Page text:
Every day each of us is losing memories. Fortunately, electronic memories will soon supplement our biological memories. There are three reasons why this revolution, which Gordon Bell and Jim Gemmell call Total Recall, is inevitable. First, we are already recording more without trying, when we use digital cameras, email, cell phones, or personal digital assistants. Second, cloud computing and other advances are making it possible to store all the information cheaply and conveniently, and retrieve it easily through smartphones or similar devices. And third, the technology to organize, search, and analyze it all is being developed. Beyond simply recovering particular names, faces, or events, we will soon be able to sift through our e-memories to reveal patterns. We won't lose our capacity for self-deception, but the truth about what happened will be clearer and more accessible. While some fear the government using our e-memories to spy on us, a greater risk may be omnipresent surveillance by millions of private individuals, so we will need to develop a whole new etiquette about who may record and when.
Throughout human history, our progress in developing better memory systems has made us the dominant species and led to civilization. Language allowed us to share abstract knowledge across space and time. Writing, and then digital computers, made it possible to store and transmit much greater quantities of information more accurately to more people, and to preserve it for the future. Children today are the first generation to experience Total Recall. They are closely monitored by the parents, both for safety and to create memories of each stage of development. They themselves take digital photos wherever they go and socialize online. They are far less concerned about separating the private and public lives than older generations.
Around 1998, one of the authors, Gordon Bell, began to experiment with storing personal information digitally rather than physically, a project he called "MyLifeBits," partly to help lay the groundwork for future commercial products. The experiment was a "three-pronged effort." (p. 29) First, he digitized everything from his past, scanning old paper files and creating electronic records of physical memorabilia. Then he began recording and storing everything he saw and heard. He scanned any bills and documents he received, which took less time than physically filing them. He set his Web browser to capture every page he visited, and he began wearing a small camera on a cord around his neck to photograph events. One of his goals was to make recording as automatic as possible so that he would record more.
The third challenge was figuring out how to organize it all. He first tried the familiar file and folder system, with long and detailed file names. But finding things again was hard because he had to remember where he had put them. He concluded that any successful system will have to use a database with full-text indexing.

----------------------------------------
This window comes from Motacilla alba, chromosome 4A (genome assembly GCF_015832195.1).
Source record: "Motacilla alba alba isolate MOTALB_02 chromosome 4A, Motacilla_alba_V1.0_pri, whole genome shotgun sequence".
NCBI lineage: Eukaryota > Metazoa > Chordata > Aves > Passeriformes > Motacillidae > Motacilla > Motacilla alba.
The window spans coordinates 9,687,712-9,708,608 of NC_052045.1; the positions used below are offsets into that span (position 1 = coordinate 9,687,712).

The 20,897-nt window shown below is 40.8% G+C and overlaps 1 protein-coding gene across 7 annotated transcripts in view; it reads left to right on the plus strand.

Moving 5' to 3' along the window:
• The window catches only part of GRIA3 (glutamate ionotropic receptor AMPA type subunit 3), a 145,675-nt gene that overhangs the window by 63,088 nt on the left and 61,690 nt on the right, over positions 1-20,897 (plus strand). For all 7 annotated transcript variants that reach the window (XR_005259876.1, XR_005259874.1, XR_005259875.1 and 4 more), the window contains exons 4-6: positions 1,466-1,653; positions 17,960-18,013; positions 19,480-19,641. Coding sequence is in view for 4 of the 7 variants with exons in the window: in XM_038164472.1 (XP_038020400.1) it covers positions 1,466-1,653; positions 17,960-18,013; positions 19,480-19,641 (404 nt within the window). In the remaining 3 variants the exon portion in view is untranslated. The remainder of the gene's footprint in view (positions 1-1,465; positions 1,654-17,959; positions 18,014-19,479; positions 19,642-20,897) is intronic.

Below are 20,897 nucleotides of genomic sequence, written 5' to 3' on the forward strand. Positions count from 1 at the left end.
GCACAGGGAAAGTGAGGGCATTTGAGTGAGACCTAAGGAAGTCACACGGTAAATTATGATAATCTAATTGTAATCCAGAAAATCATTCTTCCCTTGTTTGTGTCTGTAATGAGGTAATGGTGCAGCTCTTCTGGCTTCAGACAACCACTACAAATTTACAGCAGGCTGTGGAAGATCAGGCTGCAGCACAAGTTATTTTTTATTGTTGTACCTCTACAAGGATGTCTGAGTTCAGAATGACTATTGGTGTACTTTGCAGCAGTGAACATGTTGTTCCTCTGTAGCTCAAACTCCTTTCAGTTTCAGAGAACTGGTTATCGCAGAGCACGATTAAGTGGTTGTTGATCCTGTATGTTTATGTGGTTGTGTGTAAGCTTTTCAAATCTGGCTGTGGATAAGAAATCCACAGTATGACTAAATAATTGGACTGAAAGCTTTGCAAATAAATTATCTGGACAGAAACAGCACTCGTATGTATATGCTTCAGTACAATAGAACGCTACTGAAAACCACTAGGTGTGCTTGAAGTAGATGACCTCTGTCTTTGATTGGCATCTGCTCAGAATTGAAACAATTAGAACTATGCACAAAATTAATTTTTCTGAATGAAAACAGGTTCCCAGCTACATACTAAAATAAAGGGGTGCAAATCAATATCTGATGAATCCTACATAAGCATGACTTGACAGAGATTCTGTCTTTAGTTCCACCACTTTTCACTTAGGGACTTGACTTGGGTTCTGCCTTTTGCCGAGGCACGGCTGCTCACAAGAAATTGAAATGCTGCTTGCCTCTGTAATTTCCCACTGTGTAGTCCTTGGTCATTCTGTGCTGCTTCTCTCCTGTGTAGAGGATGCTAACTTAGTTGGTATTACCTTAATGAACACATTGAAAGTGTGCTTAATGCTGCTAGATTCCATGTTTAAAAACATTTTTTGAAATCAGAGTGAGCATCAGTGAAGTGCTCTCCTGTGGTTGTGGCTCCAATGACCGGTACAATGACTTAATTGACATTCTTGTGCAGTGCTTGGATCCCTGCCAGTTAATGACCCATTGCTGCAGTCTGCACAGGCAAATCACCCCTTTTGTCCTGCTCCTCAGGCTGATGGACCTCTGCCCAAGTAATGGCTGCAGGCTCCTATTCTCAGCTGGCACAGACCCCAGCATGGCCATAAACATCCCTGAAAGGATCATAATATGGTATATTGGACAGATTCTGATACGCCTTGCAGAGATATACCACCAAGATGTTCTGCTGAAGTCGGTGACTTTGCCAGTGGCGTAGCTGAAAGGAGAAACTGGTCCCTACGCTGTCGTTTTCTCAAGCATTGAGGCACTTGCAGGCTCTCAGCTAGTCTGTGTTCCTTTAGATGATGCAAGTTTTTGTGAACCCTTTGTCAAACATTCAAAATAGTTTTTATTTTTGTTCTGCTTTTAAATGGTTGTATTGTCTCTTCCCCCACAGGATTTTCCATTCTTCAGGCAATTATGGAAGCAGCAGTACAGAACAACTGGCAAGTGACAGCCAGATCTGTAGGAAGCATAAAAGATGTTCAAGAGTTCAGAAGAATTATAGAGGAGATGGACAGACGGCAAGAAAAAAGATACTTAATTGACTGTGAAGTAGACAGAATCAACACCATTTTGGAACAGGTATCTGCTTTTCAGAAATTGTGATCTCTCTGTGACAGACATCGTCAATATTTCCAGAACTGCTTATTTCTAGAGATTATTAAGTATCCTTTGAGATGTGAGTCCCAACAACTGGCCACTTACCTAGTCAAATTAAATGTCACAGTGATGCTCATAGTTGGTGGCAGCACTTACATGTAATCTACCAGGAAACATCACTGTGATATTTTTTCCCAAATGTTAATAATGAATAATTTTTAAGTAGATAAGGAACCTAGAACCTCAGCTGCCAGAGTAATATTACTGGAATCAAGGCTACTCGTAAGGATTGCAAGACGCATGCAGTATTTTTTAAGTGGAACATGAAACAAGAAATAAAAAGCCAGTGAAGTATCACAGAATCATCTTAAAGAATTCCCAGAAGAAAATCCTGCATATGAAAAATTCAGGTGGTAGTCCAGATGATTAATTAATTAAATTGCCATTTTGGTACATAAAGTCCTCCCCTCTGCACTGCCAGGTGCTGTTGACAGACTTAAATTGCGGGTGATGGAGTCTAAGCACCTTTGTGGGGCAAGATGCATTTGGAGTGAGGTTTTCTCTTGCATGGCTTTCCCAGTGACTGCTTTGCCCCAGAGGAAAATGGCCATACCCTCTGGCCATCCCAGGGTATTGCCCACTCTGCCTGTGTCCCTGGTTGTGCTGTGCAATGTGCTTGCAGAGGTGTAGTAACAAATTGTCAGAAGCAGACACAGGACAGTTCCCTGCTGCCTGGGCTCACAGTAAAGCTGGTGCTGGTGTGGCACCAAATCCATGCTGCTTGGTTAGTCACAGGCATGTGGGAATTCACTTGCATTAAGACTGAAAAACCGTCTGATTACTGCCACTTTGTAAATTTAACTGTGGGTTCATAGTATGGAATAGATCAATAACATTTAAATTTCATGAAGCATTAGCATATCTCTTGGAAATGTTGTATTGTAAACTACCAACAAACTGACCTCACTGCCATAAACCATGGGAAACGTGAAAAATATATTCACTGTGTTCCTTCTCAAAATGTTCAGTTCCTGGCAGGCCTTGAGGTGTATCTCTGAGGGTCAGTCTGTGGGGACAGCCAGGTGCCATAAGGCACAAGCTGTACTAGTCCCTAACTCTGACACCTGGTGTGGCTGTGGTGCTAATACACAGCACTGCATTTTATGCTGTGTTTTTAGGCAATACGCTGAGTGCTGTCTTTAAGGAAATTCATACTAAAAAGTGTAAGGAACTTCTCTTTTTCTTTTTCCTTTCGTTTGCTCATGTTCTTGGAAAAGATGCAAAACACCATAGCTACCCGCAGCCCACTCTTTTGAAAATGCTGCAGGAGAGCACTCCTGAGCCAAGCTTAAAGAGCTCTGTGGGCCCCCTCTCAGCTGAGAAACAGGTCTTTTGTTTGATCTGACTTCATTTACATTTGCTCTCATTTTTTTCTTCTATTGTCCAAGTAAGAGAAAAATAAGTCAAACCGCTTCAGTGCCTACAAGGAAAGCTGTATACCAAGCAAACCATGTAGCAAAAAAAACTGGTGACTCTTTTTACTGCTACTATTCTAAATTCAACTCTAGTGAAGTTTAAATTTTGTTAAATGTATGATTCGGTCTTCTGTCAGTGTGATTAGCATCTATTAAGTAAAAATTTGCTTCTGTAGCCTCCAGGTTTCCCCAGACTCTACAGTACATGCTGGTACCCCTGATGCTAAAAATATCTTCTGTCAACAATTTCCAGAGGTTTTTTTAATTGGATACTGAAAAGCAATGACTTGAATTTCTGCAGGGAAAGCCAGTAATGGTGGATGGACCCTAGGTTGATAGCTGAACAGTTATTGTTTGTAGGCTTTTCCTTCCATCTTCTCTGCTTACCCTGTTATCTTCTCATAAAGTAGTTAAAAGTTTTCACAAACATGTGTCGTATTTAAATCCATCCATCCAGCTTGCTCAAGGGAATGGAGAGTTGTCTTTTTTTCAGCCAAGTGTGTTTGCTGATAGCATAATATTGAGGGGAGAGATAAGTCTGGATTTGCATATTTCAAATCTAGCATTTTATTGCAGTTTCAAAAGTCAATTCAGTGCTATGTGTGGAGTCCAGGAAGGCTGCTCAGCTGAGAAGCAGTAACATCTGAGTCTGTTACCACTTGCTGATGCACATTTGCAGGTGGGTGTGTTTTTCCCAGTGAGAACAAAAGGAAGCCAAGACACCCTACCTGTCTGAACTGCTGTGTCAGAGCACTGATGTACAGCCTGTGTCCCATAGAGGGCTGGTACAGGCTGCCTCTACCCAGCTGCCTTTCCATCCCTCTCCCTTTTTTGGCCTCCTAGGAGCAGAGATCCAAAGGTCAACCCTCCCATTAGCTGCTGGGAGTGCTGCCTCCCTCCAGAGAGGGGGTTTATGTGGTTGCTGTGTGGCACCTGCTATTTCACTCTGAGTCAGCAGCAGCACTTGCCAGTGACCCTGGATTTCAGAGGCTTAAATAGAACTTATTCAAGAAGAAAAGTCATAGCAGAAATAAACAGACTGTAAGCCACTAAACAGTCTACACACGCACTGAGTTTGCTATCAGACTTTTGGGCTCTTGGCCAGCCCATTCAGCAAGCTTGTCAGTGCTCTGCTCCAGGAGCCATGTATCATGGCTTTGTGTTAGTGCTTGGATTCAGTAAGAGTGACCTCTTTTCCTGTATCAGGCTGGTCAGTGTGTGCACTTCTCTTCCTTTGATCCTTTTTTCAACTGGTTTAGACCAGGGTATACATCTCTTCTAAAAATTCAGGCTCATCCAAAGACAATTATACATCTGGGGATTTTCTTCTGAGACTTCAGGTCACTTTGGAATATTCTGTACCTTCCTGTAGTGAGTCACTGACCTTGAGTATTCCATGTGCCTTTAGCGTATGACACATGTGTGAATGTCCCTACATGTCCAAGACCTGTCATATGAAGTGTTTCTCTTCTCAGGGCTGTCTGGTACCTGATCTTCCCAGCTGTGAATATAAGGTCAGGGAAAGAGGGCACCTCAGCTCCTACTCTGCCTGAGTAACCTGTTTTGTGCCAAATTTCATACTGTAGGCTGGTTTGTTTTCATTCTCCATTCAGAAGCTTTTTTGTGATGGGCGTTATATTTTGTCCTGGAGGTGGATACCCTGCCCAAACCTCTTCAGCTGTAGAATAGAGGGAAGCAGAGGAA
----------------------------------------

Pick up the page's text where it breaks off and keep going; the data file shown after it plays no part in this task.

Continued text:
Our biological memory actually has three parts: procedural or muscle memory, semantic memory for general knowledge, and episodic or autobiographical memory that stores experiences from our past. Our brain actually stores memory as a sparse collection of details, which it fills in when it recalls the memory later. Memories are therefore susceptible to gradual drift over time, and are sometimes radically revised (not always consciously or with intent to deceive). E-memory will supplement our semantic and episodic memory (but not our muscle memory). E-memory has the advantage of accurately recording everything and retaining it unchanged over time. It is never overwhelmed. It will free our minds from clutter and from mundane memorization while helping us remember what counts, serve as a "fact-checker" for our biological memory, and compensate for our absentmindedness. As for painful memories that we would rather forget, e-memory will allow us to choose to retain them for use when necessary (e.g., testifying in court) while preventing unwanted recall.
At work, Total Recall will help us deal with today's hectic pace, giving us instant access to everything even while away from the office or traveling. By analyzing work e-memories, we will increase our productivity through understanding and modifying our work habits, answer questions by instantly looking up facts instead of relying on our biological memory, and reconnect more easily with former colleagues. For the enterprise as a whole, digital storage and communications make creating and retrieving institutional memory too easy and valuable to pass up. Everythinginternal meetings, memos, email, sales and customer support interactionscan be recorded and made searchable and available to everyone with similar jobs, creating a common knowledge base for problem solving, helping customers, strategic planning, inventory control, and everything else. Data mining will be used to analyze the knowledge base for ways to improve operations.